And it’s into this setting that you put the dancers?
Yes. Coming back to costume! We’ve veered a great deal, but it does relate to costume, for besides any other consideration I also do this so as to bring the costumes into as close a relation with the sets as possible, whether the purpose be for unity or contrast.
What are the particular problems of dance costume?
The biggest one lies in the fact that there are enormous limitations as to what you can do on a dancer’s body. That’s one one of the first problems you face. In the classical ballet there is one of the greatest restrictions. The tutu. What do you do with a tutu? It’s a shape which you can only vary slightly – so basic that there is just the question of what pattern will go on top of it. Early on, I actually learned a great deal from Haute Couture. I used to go frequently to fittings at various couturiers in order to study how they constructed costumes. Their approach to it was quite architectural, which had greater appeal to me, than what I had seen of ordinary dress-making methods. I felt I could learn more from the couturiers about the discipline of proportion, line and form, and I’ve tried very much to bring that into the theatre. They have a special finesse in construction. It’s not the detailing that goes into the making so much as the attitude towards the building of a costume. It’s something which influenced me greatly. Equally important for me is drawing. Not that I think it is necessarily a prerequisite for good design, but I think it is a great help in understanding proportions and being able to deal with the body to best advantage. Not only that, a good drawing is a greater incentive to the maker in many respects. It is something I chose to study and to practice from quite early on. In any case, I have always been conscious of the fact that most of the best designs in the past have been produced by those who were also excellent draughtsmen – from the Bibienas to Bakst.
How detailed does the drawing need to be?
Well I have a sort of shorthand in my drawings so that the design can be understood immediately by the maker. I don’t need to make extra working drawings. But that’s taken years of working out. A direct approach with a limited amount of detailed explanations.
So then the drawing is agreed upon, the final design is agreed by the choreographer?
And then it goes to the workroom? Do they make patterns first, how do they proceed?
Yes. They usually make up toiles, which is also similar to couture. From those toiles they begin work on the actual costume. One of the major factors of course is the understanding of what material will do in movement. In that respect it is vital that the designer has a thorough knowledge of material. In order to make a successful ballet costume, it probably comes before anything else, because if you’ve chosen the wrong material then, no matter how good your cut is, it’s not going to work at all as a dance costume.
You therefore detail the material the costume is to be made in, and all the trimmings?
Yes, all the materials have to be selected and this is a very long process. When all the designs are assembled you begin to select, largely through pattern books or materials which happen to be available in the theatre’s stockroom – they usually keep quite a large stock of materials, but you always have to obtain the bulk of it from other sources. While I’m designing I have a very clear idea all the time about the type of fabric I intend using. It’s by force of habit – not something I am all that conscious of; it’s just there while I’m working on the designs.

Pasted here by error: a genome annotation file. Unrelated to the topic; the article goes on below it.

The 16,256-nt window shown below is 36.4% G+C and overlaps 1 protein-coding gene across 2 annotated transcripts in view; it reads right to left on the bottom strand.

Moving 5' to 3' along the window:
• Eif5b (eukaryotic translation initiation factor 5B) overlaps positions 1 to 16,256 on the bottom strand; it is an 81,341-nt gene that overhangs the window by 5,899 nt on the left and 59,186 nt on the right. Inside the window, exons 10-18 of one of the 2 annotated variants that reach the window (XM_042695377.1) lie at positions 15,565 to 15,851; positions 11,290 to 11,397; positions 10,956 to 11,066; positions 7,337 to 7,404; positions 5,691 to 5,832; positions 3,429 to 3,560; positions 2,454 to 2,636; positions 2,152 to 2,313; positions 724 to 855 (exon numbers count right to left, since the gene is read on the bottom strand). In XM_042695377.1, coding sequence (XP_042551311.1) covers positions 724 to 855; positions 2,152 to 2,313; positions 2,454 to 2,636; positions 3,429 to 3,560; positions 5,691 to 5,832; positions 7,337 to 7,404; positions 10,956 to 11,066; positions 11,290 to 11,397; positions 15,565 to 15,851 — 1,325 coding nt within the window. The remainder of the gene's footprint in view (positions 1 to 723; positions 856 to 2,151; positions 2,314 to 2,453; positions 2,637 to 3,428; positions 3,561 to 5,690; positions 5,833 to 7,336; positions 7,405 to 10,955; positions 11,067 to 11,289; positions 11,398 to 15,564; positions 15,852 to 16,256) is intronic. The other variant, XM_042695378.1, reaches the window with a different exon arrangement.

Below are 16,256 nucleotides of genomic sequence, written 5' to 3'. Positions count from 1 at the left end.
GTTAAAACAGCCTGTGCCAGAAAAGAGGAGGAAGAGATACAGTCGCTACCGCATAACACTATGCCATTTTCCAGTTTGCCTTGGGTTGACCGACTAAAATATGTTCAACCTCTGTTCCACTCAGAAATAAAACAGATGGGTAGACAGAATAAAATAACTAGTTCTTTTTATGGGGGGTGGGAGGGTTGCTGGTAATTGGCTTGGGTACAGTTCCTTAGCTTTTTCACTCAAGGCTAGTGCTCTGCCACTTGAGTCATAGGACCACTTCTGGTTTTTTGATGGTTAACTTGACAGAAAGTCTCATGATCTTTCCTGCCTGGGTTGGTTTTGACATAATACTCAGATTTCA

Do you find those materials on he market?
Sometimes they have to be imported.
Do some of the designs require special fabrics?
Very often. I don’t always use material straight. That is to say, sometimes it needs to be combined with other materials, overlays and appliqués to destroy that ‘dressmakerish’ look that material can often have on the stage unless it is treated in various ways. Sometimes it’s with dyeing. The texture is very important on stage, particularly in relation to how it reads at a distance.
What materials are generally used for dance?
That varies considerably. Of course net is always used for the classical tutu. But for other costumes, it all depends on the quality of movement required. There are certain materials such as chiffon, silk and organza which move better than others, but on the whole, in terms of movement there is a rather limited choice. Numerous variations exist within the same range of fabric, but in actual fact the number of differnet materials available is not great.
Speaking of limitations, there is another which is considerable – the narrow possibilities that exist in constructing a dancer’s costume. Not only is it a question of adapting to movement or being familiar with the way in which the body works. To realise any successful costume, a well-structured costume, there must be an understanding of the divisions which most enhance the dancer’s body – which lines and their placement look best both in cut and ornament. A designer can bring his individual style to solving this problem as well. One of the most common mistakes can arise when a painter or sculptor, not previously experienced in the technicalities of costume making, is commissioned to design a production. There is often a tendency to pin a drawing directly to the body – to project the two-dimensional picture straight onto the figure without fully taking into account that there is also a back and sides. This is one of the reasons Diaghilev employed Chanel to aid as an adviser on various occasions, as painters were frequently invited to design for his company.